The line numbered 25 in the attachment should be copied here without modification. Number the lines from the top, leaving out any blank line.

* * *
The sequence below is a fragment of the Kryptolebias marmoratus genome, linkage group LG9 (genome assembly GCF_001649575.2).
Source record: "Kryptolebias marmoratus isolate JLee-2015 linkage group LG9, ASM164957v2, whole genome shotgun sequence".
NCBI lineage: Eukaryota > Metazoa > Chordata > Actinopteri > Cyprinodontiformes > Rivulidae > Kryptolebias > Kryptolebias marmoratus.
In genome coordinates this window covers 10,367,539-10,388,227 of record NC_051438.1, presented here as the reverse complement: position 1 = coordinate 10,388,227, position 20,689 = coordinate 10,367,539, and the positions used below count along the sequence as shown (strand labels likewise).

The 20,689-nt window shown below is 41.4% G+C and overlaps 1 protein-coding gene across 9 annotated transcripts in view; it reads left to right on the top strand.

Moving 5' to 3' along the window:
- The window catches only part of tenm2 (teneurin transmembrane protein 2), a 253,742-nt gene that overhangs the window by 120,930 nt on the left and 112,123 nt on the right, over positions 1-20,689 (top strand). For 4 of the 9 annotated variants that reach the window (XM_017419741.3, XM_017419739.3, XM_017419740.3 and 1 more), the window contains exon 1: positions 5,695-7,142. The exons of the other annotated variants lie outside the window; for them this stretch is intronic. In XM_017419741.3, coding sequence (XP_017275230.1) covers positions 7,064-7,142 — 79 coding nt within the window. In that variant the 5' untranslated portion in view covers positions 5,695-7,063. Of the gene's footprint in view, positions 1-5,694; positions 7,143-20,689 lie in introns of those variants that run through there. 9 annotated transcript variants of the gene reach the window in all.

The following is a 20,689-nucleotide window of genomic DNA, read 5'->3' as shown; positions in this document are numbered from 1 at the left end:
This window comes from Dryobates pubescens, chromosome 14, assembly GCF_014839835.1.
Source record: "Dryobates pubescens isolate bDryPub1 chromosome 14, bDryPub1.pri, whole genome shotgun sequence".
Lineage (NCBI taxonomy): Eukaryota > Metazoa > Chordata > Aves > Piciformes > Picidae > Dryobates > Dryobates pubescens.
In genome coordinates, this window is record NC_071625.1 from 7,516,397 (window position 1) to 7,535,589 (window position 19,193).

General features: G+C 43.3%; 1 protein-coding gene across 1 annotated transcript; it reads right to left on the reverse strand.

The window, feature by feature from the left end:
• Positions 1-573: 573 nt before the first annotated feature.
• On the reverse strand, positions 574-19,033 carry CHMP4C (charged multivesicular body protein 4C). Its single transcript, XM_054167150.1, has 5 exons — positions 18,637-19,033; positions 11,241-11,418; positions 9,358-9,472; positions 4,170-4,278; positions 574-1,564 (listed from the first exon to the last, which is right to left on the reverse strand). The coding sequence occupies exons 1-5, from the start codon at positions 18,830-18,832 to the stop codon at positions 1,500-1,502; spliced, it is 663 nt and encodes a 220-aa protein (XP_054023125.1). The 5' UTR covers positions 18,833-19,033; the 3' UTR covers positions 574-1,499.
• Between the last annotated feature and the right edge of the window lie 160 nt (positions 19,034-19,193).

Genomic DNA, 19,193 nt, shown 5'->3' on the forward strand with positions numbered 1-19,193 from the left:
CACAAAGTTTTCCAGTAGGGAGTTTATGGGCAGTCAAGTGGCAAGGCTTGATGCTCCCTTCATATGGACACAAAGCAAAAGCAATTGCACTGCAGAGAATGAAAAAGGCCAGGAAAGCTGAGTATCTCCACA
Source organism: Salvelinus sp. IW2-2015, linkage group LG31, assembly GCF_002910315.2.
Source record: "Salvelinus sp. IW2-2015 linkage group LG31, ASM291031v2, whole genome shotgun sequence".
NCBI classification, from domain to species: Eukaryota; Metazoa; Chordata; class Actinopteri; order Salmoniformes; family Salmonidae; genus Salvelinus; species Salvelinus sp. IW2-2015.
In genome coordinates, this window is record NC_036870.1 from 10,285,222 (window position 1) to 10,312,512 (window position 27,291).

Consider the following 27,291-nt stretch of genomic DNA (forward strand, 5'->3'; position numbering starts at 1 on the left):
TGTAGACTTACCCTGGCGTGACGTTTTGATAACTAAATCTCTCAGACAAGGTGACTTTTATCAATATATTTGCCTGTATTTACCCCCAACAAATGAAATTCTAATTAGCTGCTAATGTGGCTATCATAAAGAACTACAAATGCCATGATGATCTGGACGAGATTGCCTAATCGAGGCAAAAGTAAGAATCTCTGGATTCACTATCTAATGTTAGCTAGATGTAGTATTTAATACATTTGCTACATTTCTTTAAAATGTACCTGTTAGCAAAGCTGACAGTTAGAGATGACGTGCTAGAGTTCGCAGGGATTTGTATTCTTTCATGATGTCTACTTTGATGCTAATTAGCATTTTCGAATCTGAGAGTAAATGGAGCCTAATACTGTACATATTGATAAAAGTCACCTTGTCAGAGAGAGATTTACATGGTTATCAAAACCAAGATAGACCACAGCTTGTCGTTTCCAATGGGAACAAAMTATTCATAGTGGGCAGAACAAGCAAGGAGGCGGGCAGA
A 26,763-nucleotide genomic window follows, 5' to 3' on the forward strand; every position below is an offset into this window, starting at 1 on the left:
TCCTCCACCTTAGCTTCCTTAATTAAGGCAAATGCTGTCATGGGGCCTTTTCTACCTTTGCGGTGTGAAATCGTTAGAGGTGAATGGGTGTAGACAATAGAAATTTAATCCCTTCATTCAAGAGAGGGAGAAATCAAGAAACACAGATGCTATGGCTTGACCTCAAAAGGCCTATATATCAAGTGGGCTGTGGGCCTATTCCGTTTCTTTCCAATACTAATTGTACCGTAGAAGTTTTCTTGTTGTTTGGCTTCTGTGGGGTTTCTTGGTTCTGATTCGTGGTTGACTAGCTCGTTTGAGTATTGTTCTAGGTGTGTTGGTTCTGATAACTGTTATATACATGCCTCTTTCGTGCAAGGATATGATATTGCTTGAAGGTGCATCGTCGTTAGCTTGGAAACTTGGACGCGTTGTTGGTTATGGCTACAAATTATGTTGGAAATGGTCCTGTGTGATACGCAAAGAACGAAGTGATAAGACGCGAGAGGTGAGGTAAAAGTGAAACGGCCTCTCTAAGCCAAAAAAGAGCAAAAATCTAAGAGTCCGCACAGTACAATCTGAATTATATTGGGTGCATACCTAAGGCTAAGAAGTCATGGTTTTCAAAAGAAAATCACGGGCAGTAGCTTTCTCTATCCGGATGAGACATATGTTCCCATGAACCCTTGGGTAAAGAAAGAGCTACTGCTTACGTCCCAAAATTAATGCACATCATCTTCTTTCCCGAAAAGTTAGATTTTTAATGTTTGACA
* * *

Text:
TGTAGACTTACCCTGGCGTGACGTTTTGATAACTAAATCTCTCAGACAAGGTGACTTTTATCAATATATTTGCCTGTATTTACCCCCAACAAATGAAATTCTAATTAGCTGCTAATGTGGCTATCATAAAGAACTACAAATGCCATGATGATCTGGACGAGATTGCCTAATCGAGGCAAAAGTAAGAATCTCTGGATTCACTATCTAATGTTAGCTAGATGTAGTATTTAATACATTTGCTACATTTCTTTAAAATGTACCTGTTAGCAAAGCTGACAGTTAGAGATGACGTGCTAGAGTTCGCAGGGATTTGTATTCTTTCATGATGTCTACTTTGATGCTAATTAGCATTTTCGAATCTGAGAGTAAATGGAGCCTAATACTGTACATATTGATAAAAGTCACCTTGTCAGAGAGAGATTTACATGGTTATCAAAACCAAGATAGACCACAGCTTGTCGTTTCCAATGGGAACAAAMTATTCATAGTGGGCAGAACAAGCAAGGAGGCGGGCAGA